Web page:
Kathryn Lopez

As the former governor of Alaska tends to do, Palin rallied the people about the future and their role in it. Referring to the recent health care debate and the failure of nearly every so-called pro-life Democrat to step up to the plate, Palin talked about how a "new pro-life, pro-woman majority will actually be pro-life when it counts, when those votes are needed."

And so for days after, there was the usual anti-Palin march of derision. On the Washington Post's website, two Anthony aficionados asserted: "Sarah Palin is no Susan B. Anthony." They lamely criticized Palin for not providing enough footnotes in her speech to prove that Anthony cared all that much about abortion.

As they worked to demonstrate that Anthony was indifferent on abortion, the Palin critics managed to conveniently skip over the other suffragettes and their writings in newspapers and letters. Like the letter Elizabeth Cady Stanton wrote to Julia Ward Howe in 1873 in which she explained, "When we consider that women are treated as property, it is degrading to women that we should treat our children as property to be disposed of as we see fit."

The Post article dismisses anonymous editorials in the newspaper Anthony was intimately involved with. But to do so is to ignore the attitudes that were a natural part of the activism for which early feminists are most well-known. Attitudes that are truly reflective of so many pro-life groups today -- including the much derided and hated Catholic Church and evangelical activists who for decades now have labored to keep the fight active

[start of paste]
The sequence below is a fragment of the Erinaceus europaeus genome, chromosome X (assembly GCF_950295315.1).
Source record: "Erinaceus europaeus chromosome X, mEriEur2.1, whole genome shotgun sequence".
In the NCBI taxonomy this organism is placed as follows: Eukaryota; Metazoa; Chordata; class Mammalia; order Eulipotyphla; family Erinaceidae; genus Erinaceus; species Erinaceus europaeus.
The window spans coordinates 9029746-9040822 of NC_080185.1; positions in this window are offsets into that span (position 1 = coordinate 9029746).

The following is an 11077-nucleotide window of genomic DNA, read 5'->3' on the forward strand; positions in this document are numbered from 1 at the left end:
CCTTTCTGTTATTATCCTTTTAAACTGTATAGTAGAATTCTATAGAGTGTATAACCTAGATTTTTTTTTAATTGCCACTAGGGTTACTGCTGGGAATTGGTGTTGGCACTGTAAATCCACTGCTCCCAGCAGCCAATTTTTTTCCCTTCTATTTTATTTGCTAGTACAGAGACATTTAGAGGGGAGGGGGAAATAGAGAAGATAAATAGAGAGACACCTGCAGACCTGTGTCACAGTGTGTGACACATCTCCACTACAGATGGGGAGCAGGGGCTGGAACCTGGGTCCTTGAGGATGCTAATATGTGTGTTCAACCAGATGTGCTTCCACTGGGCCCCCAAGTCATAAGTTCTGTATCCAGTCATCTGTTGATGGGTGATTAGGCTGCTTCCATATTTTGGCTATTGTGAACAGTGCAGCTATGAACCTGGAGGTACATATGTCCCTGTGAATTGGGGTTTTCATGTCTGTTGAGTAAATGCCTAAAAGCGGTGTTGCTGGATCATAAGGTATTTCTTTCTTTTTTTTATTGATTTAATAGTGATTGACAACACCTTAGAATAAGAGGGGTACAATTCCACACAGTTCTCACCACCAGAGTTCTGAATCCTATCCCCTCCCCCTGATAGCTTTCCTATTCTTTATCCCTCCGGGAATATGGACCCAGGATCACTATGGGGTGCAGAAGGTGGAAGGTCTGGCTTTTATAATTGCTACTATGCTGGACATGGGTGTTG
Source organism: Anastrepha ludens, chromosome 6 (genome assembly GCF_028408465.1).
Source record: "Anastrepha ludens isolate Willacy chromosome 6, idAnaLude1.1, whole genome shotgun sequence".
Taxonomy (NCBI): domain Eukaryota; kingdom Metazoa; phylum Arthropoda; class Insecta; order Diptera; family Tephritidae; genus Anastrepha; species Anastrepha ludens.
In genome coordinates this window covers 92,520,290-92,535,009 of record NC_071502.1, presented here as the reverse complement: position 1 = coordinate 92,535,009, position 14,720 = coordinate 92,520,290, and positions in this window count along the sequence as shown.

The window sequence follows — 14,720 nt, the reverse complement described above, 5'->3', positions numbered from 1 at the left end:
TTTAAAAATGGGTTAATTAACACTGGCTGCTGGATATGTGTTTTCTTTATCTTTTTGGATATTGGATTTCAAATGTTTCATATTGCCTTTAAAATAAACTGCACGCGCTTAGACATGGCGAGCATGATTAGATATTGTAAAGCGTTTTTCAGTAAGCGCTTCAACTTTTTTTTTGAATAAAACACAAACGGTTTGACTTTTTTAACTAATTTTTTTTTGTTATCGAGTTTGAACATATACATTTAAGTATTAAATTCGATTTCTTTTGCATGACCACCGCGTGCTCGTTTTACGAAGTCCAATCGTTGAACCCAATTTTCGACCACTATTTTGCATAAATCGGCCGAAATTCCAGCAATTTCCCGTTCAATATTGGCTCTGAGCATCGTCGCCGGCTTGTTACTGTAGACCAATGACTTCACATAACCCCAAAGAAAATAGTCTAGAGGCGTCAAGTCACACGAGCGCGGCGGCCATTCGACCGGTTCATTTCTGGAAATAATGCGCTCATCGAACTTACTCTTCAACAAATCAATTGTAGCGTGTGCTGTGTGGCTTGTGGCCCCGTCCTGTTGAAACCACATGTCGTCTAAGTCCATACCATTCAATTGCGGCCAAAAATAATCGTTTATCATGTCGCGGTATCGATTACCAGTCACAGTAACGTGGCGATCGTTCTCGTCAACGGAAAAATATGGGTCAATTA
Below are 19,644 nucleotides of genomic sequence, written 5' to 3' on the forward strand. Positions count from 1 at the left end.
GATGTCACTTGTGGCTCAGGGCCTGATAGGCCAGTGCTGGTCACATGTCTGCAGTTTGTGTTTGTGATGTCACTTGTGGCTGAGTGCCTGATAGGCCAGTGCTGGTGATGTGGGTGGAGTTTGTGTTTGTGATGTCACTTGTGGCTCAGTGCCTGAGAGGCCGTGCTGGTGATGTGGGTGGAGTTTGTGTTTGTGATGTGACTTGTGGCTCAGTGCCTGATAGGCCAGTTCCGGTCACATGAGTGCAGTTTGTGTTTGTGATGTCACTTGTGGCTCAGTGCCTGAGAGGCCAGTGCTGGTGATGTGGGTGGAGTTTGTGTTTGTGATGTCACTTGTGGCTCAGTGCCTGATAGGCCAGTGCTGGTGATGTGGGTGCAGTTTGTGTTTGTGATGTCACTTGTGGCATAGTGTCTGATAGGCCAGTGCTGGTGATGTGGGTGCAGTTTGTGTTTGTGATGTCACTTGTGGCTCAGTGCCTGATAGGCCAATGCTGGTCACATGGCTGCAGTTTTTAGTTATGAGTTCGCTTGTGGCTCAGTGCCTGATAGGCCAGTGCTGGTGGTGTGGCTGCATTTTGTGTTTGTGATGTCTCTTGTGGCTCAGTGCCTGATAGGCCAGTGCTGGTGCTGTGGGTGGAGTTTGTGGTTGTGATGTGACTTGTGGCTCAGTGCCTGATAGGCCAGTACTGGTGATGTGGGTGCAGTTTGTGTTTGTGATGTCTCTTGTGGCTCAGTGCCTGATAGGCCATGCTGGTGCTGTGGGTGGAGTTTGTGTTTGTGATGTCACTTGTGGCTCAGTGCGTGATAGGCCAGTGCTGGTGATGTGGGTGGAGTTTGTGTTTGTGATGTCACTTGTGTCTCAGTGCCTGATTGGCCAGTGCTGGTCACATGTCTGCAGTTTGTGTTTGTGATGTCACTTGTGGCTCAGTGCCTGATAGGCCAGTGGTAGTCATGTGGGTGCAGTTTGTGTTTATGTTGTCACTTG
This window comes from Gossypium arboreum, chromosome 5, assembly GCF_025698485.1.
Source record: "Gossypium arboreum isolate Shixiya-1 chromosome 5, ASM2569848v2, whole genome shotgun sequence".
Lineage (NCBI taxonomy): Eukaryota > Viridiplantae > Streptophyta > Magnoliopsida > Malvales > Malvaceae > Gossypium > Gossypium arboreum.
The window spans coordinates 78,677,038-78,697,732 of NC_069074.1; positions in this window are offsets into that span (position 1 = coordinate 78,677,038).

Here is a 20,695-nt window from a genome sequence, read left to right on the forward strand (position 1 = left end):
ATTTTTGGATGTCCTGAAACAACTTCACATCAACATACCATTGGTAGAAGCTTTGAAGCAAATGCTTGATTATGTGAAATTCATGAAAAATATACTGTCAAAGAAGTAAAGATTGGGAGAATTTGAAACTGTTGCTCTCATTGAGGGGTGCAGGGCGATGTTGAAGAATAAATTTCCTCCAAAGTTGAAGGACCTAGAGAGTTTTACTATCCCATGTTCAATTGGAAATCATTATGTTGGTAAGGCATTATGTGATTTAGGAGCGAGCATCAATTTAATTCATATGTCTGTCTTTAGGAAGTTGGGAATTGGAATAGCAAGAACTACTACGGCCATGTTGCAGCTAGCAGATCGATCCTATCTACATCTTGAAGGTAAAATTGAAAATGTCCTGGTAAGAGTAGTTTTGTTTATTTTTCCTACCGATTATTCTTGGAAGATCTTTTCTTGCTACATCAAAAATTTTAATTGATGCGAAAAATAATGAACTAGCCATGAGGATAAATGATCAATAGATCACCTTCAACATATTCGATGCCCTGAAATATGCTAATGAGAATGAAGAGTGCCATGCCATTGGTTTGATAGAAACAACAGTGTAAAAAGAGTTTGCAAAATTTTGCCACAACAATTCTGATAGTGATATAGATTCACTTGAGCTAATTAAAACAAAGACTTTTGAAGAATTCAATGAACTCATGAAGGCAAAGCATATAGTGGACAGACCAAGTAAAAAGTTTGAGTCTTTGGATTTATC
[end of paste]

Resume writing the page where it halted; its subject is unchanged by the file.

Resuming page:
One respondent to Palin argued: "Her usual rhetoric extolling the values and importance of freedoms doesn't extend to women." In the rhetoric and reality of the liberal feminist movement from which a comment like that is born, freedom doesn't extend to the unborn child. Increasingly, Americans are not tolerating this. In the tradition of the suffragettes, women, increasingly, will have none of it.

And so I understand why women of the left react early and often to Palin. It's not about her, it's about the threat to their power she represents. They've based so much of their political activism on the tenets of the sexual revolution, which have been such a disaster for women, men, children, and families. But the jig is up. It didn't fly with the likes of Anthony and Stanton. And it's increasingly not flying now. It's not the pro-lifers who went rogue in the first place.


Kathryn Lopez

Kathryn Jean Lopez, editor of National Review Online, writes a weekly column of conservative political and social commentary for Newspaper Enterprise Association.